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5 Reasons Why Expats Should Not Invest In Property In Finland

5 Reasons Why Expats Should Not Invest In Property In Finland

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The risks in the real estate sector of Finland listed below are reasons why expats should not invest in property in Finland at this point in time.

Nordic real estate market risks are undeniable and has long been there.

The Nordic countries have significant vulnerabilities related to household debt and residential property prices, and Nordic banks lend a lot to the real estate industry.

Finland’s economy is also at risk from the risks to the financial stability of the Nordic countries. There is a link between tail risks in the Finnish economy, or the increased likelihood of sizable drops in total output, and the rise in household debt in other Nordic nations.

Using macroprudential tools, the risks in the real estate sector have been reduced, but the most recent assessment by the European Systemic Risk Board indicates that this hasn’t gone far enough.

5 Reasons Why Expats Should Not Invest in Property in Finland

1. Rising housing prices raise the risks associated with the housing market

The other Nordic nations have experienced an increase in residential property prices in recent years.

The COVID-19 pandemic has caused a particularly noticeable increase in prices: residential real estate costs in Sweden, Norway, and Denmark have increased by more than 20% in nominal terms since the year 2020. The corresponding increase in Finland has been around 7%.

The disparity in regional price trends between Finland and the other Nordic nations is partly to blame.

Finland is the only Nordic nation where residential property prices have been declining for some time, according to a recent Statistics Finland report. The overall price trend for the nation has been fairly level as a result of this.

The European Central Bank (ECB) found evidence of overvaluation in Sweden’s residential real estate prices. A number of valuation techniques have led to the conclusion that the sudden increase in prices in Sweden cannot be explained by the usual supply or demand factors.

At a European level, Sweden is significantly overvalued, and this overvaluation grew in the 2010s.

According to the ECB’s analysis, residential property prices in Finland and Denmark are in line with the overall economic trend, despite the fact that some indicators in Denmark have recently indicated an upward trend.

In the medium term, the increase in recently begun construction projects may lessen the upward pressure on Swedish residential real estate prices.

Economic crises have frequently been fueled by the housing market. For instance, the US housing market was where the 2008 global financial crisis started.

These crises are typically preceded by a time of sharply rising residential property values, during which time household debt increased as a result of housing purchases being financed using a lot of leverage.

A sharp decline in prices could occur if the rise in residential real estate prices turns out to be unsustainable. A decline in asset values could then result in a decline in consumer demand, particularly from households with high levels of debt, which could start or exacerbate an economic recession.

The risks in the Nordic housing markets have been brought to light by the European Systemic Risk Board (ESRB). Finland, Sweden, and Denmark have received alerts from the ESRB regarding security flaws as well as suggestions for specific actions to be taken.

The most recent report from the ESRB, released in 2022, evaluated the steps taken by these nations to reduce the risks associated with their housing markets and found that they were, in part, insufficient.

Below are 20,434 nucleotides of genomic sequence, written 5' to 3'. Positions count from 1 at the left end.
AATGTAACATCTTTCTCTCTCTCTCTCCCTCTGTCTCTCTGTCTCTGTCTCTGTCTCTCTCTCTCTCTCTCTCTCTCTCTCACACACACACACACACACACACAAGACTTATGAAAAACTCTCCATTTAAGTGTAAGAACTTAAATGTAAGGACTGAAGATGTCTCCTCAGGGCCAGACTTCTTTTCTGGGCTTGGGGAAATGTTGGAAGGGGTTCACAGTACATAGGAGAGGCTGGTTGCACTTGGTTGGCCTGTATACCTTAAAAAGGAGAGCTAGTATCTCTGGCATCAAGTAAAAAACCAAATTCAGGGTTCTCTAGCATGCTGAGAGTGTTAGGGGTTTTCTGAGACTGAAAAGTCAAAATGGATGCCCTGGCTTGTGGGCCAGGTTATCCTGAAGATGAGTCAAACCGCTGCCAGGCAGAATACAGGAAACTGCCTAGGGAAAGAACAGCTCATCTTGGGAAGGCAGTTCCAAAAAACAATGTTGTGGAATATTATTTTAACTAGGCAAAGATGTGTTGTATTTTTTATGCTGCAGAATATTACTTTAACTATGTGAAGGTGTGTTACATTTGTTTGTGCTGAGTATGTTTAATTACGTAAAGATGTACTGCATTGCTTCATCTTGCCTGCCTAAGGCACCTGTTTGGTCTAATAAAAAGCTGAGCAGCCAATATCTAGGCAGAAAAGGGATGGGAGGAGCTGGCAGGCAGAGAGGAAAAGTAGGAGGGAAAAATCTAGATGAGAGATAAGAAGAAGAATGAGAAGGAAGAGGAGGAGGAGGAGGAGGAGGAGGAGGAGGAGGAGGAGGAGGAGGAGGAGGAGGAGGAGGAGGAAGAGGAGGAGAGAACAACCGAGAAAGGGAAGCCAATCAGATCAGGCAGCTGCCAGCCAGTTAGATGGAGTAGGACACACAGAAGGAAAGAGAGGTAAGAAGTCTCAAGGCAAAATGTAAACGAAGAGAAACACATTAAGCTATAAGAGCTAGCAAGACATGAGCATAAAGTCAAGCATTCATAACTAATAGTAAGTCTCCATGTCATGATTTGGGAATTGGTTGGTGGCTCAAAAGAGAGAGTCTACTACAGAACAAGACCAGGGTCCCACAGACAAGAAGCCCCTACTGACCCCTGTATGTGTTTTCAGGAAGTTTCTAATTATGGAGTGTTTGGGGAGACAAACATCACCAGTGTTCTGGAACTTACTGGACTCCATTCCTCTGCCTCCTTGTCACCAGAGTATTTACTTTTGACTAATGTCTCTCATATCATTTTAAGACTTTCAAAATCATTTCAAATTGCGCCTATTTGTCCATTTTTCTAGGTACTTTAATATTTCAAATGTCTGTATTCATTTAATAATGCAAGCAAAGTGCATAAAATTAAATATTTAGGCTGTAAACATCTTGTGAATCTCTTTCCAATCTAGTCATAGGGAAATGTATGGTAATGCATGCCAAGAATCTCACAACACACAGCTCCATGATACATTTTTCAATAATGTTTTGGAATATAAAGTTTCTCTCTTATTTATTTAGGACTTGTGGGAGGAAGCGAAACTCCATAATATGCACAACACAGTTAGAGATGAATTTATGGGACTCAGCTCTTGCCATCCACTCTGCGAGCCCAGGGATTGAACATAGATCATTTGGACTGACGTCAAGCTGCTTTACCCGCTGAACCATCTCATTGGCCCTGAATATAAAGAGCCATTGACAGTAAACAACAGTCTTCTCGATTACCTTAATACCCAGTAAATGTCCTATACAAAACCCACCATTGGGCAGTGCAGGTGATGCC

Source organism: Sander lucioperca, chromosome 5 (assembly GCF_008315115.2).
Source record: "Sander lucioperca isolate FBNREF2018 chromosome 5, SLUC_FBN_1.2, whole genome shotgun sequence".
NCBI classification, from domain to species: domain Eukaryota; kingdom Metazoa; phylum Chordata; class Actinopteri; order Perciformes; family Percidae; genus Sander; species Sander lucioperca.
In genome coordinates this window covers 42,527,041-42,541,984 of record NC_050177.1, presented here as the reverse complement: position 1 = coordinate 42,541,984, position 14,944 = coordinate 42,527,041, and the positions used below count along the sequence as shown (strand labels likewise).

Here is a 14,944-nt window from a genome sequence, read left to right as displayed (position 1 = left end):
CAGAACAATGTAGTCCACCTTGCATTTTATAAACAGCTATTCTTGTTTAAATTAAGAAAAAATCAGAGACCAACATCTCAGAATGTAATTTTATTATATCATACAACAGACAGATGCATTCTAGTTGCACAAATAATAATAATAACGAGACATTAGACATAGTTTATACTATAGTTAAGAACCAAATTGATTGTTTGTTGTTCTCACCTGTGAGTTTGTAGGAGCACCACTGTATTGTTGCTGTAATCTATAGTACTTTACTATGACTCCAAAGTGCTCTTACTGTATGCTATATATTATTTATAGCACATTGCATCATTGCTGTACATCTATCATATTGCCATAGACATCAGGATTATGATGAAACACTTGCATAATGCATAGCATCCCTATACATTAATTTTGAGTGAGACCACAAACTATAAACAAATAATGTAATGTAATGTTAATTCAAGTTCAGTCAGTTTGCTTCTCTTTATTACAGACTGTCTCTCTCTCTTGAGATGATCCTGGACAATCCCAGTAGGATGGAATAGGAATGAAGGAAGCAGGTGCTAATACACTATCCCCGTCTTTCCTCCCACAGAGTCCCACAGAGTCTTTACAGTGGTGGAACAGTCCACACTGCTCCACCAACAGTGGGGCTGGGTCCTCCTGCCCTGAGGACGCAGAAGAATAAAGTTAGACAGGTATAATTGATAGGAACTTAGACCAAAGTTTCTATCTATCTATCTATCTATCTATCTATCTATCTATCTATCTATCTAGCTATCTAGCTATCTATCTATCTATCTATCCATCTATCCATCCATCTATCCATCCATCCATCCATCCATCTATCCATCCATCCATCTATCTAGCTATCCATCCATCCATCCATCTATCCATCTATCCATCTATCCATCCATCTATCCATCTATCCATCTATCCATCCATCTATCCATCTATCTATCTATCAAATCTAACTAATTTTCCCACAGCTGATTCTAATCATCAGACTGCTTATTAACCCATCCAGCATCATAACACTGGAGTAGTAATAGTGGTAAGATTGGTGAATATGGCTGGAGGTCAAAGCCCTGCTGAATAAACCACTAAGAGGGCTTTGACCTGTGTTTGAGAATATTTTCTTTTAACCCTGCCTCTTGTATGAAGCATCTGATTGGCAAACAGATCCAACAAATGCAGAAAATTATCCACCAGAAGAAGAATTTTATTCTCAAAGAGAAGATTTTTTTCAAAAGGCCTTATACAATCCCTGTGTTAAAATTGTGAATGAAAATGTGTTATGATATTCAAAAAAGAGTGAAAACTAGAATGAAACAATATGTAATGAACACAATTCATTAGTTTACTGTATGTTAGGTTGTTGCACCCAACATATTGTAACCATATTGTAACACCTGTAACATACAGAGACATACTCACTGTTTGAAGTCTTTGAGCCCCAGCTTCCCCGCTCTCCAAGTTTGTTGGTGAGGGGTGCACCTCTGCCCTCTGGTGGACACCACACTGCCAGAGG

Norway has only previously received a warning; the actions it has taken are currently thought to be sufficient.

5 Reasons Why Expats Should Not Invest In Property In Finland
Bank of Finland. Image from Wikidata.

2. The debt-to-income ratios of Nordic households are high

Residential property prices have experienced an exceptional rise globally during the pandemic, making the economic crisis caused by it unique in this regard.

This has been attributed in part to investments made in housing as a result of an increase in the number of people working from home, with money that might have been spent on travel instead. 

The ease of obtaining mortgage financing during a period of low-interest rates may have increased demand for residential real estate, which in turn raised property values.

The combination of housing investment and affordable mortgage rates has led to an increase in residential property values and a rise in household debt.

The majority of household assets are made up of owner-occupied homes, and for some families, housing debt is disproportionately high compared to available cash. High household debt levels pose a serious threat to the Nordic countries’ ability to maintain their financial stability.

The Nordic nations have some of the highest household debt levels in Europe when compared to annual disposable income. If interest rates rise, the high level of household debt could cause issues.

As a result, consumer demand would decline, slowing GDP growth. In the worst-case scenario, some households might struggle to pay back loan instalments if, for instance, unemployment were to rise or the number of temporary layoffs to rise.

3. Real estate sector debt held by Nordic banks is among the highest in Europe

Due to a large number of housing and commercial property loans that their banks hold on their books, the Nordic countries are, by international standards, particularly vulnerable to issues affecting the residential and commercial property markets.

By the end of 2021, nearly 70% of Denmark’s banks’ loan portfolios were related to the real estate market. The corresponding percentages for Sweden, Finland, and Norway were 66%, 57%, and 54%, respectively. The share is below one-third in many of the bigger euro area nations.

Nordic banks’ exposure to credit risk is significantly influenced by lending secured by real estate. In a downturn, the commercial real estate market can result in loan losses for banks due to its historical cyclical sensitivity.

The Nordic banks’ loan losses on mortgages, however, have typically been modest. Due in part to the various support measures, like payment holidays, loan losses have also remained low throughout the pandemic.

Even though the payment holidays have already mostly ended, the proportion of non-performing loans for residential and commercial real estate in the Nordic countries is still lower than the average for Europe.

Nordic banks issue covered bonds that are backed by residential mortgages to finance a sizeable portion of their operations.

For the banks to receive funding, the covered bond market must operate effectively, and the quality of the real estate loan stock has a significant impact on both the availability and cost of that funding.